Purpose: Students in an entry-level Doctor of Occupational Therapy (OTD) programs are subject to high levels of stress and emotional burnout. Effective management of stress impacts life satisfaction and academic performance. Emotional intelligence (EI) has been shown to relate to lower stress levels in allied health students. Despite this, little has been done to investigate the emotional demands of an occupational therapy education. Methods: Participants were a convenience sample of 51 entry-level Doctor of Occupational Therapy Students recruited from the Southwest and Midwest cohorts of an OTD program. The participants were surveyed approximately 30 days after beginning their semester curriculum. Participants included 43 females and 8 males (n=51) with an age range of 21-36 years old. The sample was composed of 18 first-year (OT1) students, 17 second-year (OT2), and 16 third-year (OT3) students. A cross-sectional survey design was used, and the Assessing Emotions Scale and the Perceived Stress Scale questionnaires were both used to gather self-reported data regarding emotional intelligence and perceived stress. Emotional intelligence was correlated with perceived stress scores using the Spearman Rho analysis on SPSS program 25. Additionally, Kruskal Wallis analysis was used to determine if PSS and EI scores were significantly related to the year in the program. Mann Whitney U analysis was used to determine if PSS and EI scores were significantly related to gender. Results: A significant moderate negative correlation was found in this sample between emotional intelligence and perceived stress (rs= -0.391 with p= 0.005). There were no other significant relationships between variables. Conclusion: These findings have applications for developing educational programming and curriculum that may help equip Doctor of Occupational Therapy Students with the skills they need to thrive in their future profession. Additionally, opportunities exist for OTD students to increase EI and improve stress management levels and improve overall wellness.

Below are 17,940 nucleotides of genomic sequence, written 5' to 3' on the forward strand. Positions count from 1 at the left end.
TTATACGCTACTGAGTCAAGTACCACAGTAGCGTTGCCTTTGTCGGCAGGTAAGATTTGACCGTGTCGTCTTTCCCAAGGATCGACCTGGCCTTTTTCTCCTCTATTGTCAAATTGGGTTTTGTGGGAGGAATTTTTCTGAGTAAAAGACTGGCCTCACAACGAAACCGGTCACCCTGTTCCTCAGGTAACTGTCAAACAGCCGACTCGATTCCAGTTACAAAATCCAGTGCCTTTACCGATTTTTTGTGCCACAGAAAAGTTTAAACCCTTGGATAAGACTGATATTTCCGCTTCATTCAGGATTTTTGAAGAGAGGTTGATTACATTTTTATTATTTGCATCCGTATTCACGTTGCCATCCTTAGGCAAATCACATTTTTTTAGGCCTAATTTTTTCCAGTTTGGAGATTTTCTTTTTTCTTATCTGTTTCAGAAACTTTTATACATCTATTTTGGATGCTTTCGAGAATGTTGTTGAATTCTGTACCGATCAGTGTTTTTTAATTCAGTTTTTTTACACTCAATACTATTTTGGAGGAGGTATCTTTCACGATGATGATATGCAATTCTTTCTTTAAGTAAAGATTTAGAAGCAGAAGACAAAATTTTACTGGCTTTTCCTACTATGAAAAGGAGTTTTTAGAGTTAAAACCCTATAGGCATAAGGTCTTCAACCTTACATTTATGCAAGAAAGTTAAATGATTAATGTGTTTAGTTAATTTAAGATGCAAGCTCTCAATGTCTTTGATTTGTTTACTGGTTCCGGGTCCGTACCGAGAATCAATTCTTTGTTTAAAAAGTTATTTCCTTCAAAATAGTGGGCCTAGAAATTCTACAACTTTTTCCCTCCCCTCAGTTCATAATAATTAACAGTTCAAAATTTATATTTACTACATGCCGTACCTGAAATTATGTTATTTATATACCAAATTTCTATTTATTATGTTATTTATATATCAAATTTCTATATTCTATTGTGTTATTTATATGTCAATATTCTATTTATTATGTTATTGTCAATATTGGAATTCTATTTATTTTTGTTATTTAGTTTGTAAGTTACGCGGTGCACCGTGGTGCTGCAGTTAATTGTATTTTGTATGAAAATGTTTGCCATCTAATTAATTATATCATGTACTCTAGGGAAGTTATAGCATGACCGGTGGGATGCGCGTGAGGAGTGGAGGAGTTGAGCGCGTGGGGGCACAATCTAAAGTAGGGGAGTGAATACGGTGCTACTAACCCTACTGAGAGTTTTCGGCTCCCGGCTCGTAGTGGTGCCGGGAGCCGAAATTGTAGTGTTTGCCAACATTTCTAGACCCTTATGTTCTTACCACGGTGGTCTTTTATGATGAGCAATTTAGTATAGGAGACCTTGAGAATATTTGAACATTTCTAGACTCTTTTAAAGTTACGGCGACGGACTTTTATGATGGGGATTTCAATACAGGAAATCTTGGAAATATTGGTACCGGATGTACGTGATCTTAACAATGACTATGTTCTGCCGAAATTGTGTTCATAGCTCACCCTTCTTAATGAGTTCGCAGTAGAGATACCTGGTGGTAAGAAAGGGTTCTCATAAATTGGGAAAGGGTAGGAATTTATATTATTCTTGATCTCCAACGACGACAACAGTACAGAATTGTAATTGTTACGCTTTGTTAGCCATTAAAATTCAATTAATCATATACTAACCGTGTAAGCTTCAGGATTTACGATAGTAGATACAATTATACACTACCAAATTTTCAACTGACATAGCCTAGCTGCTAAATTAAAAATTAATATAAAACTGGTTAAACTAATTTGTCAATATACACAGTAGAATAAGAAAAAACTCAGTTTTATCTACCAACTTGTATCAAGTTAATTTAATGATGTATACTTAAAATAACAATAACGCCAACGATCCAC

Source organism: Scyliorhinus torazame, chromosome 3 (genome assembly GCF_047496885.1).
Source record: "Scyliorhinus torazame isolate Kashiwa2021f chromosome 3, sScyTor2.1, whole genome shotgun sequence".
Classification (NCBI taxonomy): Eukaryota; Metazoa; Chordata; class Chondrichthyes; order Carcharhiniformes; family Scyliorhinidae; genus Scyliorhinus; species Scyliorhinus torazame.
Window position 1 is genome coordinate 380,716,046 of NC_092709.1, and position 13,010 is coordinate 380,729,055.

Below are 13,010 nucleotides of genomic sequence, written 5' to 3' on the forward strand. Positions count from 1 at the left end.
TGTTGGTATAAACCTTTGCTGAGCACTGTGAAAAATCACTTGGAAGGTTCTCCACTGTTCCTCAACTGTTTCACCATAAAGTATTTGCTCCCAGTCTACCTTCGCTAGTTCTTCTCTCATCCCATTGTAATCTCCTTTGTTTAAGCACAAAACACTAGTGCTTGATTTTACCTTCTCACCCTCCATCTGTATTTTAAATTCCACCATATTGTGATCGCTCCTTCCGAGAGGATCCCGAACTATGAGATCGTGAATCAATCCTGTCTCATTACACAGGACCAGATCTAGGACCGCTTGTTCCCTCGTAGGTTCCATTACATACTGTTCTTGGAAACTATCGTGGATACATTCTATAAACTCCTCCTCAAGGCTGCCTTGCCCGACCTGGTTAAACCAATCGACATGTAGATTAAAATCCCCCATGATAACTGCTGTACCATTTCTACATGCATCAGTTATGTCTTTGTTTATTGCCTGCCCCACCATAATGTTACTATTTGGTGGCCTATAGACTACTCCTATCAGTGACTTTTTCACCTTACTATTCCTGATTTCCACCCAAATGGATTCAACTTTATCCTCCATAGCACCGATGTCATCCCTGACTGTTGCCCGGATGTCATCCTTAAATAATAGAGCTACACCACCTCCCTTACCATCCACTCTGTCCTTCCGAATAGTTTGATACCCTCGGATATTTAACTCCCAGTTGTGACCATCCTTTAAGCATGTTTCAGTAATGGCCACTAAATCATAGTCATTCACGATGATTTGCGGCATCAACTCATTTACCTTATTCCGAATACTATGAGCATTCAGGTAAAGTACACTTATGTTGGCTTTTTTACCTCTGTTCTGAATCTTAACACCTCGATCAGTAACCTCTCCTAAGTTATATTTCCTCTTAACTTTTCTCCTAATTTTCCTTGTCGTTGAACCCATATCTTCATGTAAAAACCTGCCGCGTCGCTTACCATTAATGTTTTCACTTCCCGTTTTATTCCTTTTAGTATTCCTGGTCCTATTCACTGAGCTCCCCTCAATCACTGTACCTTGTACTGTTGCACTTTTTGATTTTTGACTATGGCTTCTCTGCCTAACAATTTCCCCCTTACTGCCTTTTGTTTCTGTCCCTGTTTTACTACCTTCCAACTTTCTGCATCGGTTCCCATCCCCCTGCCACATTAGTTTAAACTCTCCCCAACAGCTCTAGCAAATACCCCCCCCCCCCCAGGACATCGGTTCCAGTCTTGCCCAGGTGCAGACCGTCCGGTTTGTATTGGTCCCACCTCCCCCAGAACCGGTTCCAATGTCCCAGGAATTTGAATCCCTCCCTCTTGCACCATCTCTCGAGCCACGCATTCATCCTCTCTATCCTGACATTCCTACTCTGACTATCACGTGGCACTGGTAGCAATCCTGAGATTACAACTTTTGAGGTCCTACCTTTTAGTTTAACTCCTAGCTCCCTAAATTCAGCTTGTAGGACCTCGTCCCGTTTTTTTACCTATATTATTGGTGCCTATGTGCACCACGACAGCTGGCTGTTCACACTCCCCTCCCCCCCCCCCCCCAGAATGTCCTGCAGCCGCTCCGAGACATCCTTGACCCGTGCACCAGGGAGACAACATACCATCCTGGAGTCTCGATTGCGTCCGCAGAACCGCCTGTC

Author Bio(s)

Heidi A Carpenter, OTD, OTR/L, RYT is an Assistant Professor and Academic Fieldwork Coordinator in the Doctor of Occupational Therapy Program at Huntington University Arizona.

Chelsey Edwards, OTD, OTR/L, CLT is the Program Lead for the Master of Science in Occupational Therapy Program at Huntington University.

Dr. Scott Richardson PT, PhD is an Associate Professor at Franklin Pierce University in the Doctor of Physical Therapy program.


The authors would like to thank their institutions for their support.




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